While on the subject of risks, I have decided to pursue an evolution of character and personality. A while back, I spent time defining, in broad terms, what my understanding of myself was and over the last 3 or so years I have had trials upon my understanding of myself. Looking back, everything seemed to have worked out; I am not saying that I have reached the epitome of personal/character development but I have managed to define a fundamental understanding of myself that can handle adjustments when needed and can successfully navigate pit falls on the way. However, in all that evolution there is an element of risk-taking which I didn’t quite incorporate into it all. That’s the reason why this year shall be different and geared towards addressing my aversion to personal risk taking. There are those who will differ with my self assessment but I tend to think that long term I need to take more risk and that is one of the only ways I can truly reach my potential.

Aversion to risk taking could stem from so many other forces which can range from a fragile ego to simply an inability to handle any failure. However, it is quite possible that aversion to risk might also be caused by a fear to succeed wherein success more often than not leads to additional responsibility for your creation and its effects. It is akin to one day you are a nobody and the next day you have responsibility to a number of other people or businesses. That can sure lead to some doubt about any under taking. Perhaps, I could say that I am of this group – those who are afraid of success. From this perspective, it would seem that success can possibly rob me of my personal freedom but at the same time it is much more rewarding to be responsible for something that has far greater ramifications than anything whose effects are limited to an individual.

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It is another year: Happy belated New Year!!

Wow, I have really been keeping to myself in the last couple of weeks; it can all be chalked down to life acquiring a more emergency feel to it so in such situations I usually clump down and focus. I am back on the blogsphere, as they call it but that does not mean that the emergency is over; I suspect I am finally getting the hang of it. I have always been thinking that I should have a recap of what the previous year was like.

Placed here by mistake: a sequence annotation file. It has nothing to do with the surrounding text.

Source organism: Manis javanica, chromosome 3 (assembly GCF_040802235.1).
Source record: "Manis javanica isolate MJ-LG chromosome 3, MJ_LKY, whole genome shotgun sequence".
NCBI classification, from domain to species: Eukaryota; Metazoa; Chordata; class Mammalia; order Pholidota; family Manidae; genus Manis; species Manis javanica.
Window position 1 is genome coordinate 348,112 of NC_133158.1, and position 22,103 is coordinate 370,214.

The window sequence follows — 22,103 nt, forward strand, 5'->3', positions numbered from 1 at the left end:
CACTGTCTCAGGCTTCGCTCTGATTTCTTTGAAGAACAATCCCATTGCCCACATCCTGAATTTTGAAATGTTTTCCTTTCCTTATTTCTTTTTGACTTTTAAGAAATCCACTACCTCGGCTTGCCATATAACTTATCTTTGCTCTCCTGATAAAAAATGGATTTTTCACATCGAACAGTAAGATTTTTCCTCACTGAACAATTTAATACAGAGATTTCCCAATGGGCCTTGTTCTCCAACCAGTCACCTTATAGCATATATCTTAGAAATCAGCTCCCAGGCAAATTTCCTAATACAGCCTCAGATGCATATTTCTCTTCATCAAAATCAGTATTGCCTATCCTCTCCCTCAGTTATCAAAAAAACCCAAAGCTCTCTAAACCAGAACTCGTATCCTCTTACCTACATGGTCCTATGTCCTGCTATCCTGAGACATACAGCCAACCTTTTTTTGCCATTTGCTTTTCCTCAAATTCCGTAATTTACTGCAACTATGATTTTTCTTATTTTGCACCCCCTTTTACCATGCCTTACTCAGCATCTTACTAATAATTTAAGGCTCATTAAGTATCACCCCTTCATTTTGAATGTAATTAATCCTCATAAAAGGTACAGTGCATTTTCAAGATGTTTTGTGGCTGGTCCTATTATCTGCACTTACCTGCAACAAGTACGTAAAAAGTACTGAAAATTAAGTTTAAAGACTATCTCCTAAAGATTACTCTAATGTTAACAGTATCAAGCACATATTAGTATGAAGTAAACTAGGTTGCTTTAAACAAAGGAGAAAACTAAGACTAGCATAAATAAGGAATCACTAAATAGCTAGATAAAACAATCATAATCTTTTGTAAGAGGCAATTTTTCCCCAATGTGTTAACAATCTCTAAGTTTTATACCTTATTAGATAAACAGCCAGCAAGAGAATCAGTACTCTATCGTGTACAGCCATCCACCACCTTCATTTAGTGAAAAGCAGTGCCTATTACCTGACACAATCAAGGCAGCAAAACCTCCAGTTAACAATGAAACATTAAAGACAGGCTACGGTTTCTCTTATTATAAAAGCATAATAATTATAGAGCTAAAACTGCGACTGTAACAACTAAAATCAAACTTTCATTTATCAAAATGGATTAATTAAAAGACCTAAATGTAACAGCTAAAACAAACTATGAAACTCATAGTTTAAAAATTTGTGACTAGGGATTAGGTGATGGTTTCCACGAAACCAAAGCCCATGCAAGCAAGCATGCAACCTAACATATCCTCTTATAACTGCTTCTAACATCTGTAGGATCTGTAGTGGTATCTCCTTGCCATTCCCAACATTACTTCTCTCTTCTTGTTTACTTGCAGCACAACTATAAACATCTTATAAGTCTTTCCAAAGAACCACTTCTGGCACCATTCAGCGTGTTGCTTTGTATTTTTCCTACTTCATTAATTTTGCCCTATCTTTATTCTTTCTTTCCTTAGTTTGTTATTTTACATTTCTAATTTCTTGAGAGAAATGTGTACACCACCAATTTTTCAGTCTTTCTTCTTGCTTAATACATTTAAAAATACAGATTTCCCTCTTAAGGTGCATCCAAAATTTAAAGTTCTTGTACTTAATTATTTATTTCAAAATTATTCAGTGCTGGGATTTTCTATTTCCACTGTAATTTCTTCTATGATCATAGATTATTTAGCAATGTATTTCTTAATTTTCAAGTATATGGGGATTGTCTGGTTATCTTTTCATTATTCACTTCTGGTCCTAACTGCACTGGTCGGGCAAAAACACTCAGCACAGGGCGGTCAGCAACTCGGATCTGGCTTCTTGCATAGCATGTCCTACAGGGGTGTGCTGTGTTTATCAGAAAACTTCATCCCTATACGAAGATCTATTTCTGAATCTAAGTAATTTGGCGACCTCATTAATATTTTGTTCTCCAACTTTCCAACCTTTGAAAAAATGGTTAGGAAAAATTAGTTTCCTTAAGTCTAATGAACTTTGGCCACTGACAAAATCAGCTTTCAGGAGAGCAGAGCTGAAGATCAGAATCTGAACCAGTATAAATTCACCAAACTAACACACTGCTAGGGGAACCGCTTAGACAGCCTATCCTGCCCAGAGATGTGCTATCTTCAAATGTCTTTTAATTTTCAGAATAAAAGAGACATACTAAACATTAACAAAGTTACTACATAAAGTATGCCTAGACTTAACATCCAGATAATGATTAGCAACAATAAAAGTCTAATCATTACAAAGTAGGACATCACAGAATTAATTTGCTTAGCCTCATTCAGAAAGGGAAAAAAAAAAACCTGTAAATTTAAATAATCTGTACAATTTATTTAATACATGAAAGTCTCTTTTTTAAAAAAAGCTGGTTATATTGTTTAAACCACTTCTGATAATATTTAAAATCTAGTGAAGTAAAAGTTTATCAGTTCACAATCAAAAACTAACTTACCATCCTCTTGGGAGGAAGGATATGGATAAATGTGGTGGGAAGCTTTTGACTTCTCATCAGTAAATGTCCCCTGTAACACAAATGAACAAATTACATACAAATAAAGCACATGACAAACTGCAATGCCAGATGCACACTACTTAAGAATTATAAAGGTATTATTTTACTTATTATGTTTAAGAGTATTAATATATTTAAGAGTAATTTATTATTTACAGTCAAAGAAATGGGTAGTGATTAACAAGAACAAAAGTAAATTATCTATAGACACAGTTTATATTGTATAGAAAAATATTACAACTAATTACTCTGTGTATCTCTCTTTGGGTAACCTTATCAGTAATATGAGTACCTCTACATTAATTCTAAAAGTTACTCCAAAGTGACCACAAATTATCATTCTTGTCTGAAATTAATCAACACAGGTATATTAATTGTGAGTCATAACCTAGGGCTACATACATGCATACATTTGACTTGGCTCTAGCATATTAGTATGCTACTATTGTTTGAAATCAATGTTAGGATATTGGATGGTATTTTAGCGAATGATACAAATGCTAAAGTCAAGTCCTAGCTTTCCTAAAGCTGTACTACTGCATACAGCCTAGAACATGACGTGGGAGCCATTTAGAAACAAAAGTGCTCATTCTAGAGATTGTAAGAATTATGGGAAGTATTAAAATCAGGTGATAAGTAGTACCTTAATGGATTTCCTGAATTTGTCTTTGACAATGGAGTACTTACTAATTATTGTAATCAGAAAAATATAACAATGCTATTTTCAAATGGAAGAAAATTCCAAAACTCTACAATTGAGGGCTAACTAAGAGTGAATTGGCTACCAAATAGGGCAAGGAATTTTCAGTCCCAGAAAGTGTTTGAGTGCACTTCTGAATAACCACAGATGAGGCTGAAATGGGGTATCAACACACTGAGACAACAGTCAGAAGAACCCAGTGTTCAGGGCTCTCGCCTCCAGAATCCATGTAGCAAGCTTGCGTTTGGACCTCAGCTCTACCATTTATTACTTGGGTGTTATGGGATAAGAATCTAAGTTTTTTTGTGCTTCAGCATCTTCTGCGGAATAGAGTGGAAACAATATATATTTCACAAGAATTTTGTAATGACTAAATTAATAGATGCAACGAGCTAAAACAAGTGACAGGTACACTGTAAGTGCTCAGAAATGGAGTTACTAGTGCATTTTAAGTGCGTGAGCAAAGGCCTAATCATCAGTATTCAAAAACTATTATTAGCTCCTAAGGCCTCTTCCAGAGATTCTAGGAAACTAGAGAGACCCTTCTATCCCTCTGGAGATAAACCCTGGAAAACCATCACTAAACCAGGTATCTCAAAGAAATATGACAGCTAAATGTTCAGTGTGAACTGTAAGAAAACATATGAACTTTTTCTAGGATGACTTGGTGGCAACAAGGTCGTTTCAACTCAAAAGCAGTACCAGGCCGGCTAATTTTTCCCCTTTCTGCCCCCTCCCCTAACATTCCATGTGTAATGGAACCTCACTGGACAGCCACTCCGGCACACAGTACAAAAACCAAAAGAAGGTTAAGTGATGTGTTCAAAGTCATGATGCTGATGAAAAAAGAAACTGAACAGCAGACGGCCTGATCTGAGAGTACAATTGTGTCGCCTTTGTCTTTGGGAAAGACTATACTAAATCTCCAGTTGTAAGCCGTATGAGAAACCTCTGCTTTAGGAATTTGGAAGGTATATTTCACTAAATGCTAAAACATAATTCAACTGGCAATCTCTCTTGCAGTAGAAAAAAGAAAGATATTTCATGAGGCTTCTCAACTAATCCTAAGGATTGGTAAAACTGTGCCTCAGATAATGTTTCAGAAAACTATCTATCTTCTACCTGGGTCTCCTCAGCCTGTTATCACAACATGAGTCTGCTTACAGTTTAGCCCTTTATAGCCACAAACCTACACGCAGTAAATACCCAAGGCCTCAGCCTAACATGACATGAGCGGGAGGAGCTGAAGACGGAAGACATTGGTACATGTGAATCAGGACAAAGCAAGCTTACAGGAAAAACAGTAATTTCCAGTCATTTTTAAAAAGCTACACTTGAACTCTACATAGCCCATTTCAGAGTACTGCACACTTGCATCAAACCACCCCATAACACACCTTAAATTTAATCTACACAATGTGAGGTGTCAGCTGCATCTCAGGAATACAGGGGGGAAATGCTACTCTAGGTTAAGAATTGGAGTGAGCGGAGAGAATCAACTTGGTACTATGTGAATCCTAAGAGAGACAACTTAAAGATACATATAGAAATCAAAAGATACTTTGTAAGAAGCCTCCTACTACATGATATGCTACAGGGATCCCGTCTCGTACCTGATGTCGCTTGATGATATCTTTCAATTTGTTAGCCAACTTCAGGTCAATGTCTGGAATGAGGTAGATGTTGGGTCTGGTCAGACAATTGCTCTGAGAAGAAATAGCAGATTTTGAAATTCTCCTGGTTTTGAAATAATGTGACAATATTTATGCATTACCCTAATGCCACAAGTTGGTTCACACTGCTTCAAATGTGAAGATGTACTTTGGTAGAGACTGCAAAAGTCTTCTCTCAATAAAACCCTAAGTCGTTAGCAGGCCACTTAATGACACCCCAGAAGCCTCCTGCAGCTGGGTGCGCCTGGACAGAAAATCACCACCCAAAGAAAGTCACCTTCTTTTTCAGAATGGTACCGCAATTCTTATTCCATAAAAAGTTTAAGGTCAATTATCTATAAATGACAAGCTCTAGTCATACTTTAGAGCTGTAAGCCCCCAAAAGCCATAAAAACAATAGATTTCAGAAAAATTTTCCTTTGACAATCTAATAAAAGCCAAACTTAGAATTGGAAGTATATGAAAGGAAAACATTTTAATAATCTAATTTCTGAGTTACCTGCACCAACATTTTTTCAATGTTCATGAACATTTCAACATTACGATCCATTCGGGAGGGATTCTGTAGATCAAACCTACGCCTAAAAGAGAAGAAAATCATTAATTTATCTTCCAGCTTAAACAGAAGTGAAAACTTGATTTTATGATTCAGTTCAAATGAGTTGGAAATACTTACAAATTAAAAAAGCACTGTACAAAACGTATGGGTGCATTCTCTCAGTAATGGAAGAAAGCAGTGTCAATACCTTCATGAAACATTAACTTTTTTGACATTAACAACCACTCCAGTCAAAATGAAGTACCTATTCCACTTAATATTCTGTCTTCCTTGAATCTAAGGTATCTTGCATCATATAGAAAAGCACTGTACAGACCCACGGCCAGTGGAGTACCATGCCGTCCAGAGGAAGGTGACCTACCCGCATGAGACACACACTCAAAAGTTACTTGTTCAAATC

The Previous Year …

Don’t you just like what hindsight does to events? It was an OK year which is not to say that it was all roses and party all through but all the things that didn’t pan out and those that did work out all came to balance each other out. Each variety of these events led to a new discovery which almost always leads to a better way of doing things. Please note that better does not always mean a positive improvement but even the attempts at doing less of a good thing is equally an improvement in a certain sense.

At the start of 2007, I setout to gain a much better understanding of people at their own level while at the same time asserting myself when it was necessary and important that I do so. In the process I have met several new acquaintances and perhaps in my own understanding came across a number of things that can and/or can’t stand. In this regard, without going to specifics, I have stuck to the notion of not fixing that which is not broken and of course the interpretation that can be had from that perspective are as varied as the motives and intentions of the interpreter.